Tip No. 1:
Know why you're selling.
The reason you look closely at why you want to sell is that your motivations play an important role in the process.
Tip No. 2:
Once you know, keep it to yourself.
Your reasons will affect how you negotiate the sale of your home, but they shouldn't be given as ammunition to the person who wants to buy it.
Tip No. 3:
Do your homework before setting a price.
Settling on an offering price shouldn't be done lightly. A market analysis plus a trend report showing prices can be used to guide you in setting your price.
Tip No. 4:
Go home shopping yourself.
The best way to get to know your competition in Brevard County , identify features that are popular and learn what turns buyers off is to check out other open houses. Let's go look at the competition..
Tip No. 5:
Know when to get an appraisal.
Sometimes you can use a good appraisal to your benefit in marketing your home. In Brevard County some homes are so unique that an appraisal is needed.
Tip No. 6:
Your tax assessment means almost nothing.
Some people look to tax assessments to assign a value. The problem here is that assessments in Brevard County may not reflect the current market.
Tip No. 7:
Find a good Realtor®.
Nearly two-thirds of the people who sell their own home say they wouldn't do it themselves again, according to research by the National Association of Realtors®. An agent that knows Brevard County and your area can help get you the best market value.
Tip No. 8:
Give yourself room to negotiate.
Make sure you leave yourself enough room in which to bargain. Stay current with the market trends by receiving frequent market updates.
Tip No. 9:
Maximize your home's sales potential.
Each year, corporate North America spends billions of dollars on product and packaging design. The lesson here is that appearance is critical—and it would be foolish to ignore this when selling your home.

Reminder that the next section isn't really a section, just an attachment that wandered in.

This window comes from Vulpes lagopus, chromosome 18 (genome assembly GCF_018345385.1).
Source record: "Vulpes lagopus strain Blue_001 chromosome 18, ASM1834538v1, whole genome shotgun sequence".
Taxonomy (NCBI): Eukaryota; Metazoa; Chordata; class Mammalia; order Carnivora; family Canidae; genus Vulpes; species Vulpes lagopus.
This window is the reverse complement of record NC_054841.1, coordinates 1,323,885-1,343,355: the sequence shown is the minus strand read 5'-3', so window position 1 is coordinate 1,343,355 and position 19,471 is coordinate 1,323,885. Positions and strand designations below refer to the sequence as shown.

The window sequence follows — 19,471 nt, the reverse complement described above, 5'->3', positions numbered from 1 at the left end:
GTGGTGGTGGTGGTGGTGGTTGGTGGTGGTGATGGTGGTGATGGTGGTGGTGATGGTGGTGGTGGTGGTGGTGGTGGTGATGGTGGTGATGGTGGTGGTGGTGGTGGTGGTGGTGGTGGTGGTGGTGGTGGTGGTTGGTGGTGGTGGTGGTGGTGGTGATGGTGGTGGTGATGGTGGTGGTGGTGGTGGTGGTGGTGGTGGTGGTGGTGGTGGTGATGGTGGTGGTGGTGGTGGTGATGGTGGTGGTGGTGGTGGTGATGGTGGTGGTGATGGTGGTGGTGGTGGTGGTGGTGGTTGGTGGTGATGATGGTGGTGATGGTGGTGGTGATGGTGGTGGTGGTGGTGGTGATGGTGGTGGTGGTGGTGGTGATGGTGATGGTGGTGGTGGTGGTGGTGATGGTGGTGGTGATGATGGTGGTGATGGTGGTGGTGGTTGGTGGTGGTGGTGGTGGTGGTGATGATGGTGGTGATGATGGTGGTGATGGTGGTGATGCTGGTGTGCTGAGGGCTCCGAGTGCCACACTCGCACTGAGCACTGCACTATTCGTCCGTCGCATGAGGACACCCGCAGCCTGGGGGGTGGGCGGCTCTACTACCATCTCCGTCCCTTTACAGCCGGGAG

Tip No. 10:
Rely on other people's judgment as well as your own.
The key to effective marketing is knowing your product's good and bad points. In the case of your home, accentuating the good can mean a faster sale for more money; failing to deal with the bad can mean months on the market and a lower-than-desired sales price.
Tip No. 11:
Clean like you've never cleaned before.
Pick up, straighten, uncluttered, scrub, scour, dust...well, you get the idea.
Tip No. 12:
Fix everything no matter how insignificant it may appear.
The step that squeaks, the light switch that doesn't work, the hairline crack in the bathroom mirror—they might be minor annoyances to you, but they can also be deal-killers.
Tip No. 13:
Remove all traces of you from your home.
When you toured other people's homes, you may have felt some discomfort. This probably occurred because you saw, heard or otherwise sensed something that made you feel as if you were intruding into someone's life. Smaller than a basketball pack it away.
Tip No. 14:
The little touches can make a difference.
While personal items can detract, other small touches can help make your house a home to buyers.
Tip No. 15:
Don't let a smell be your downfall.
Odd smells kill deals quickly. All traces of food, pet and smoking odors must be eliminated.
Tip No. 16: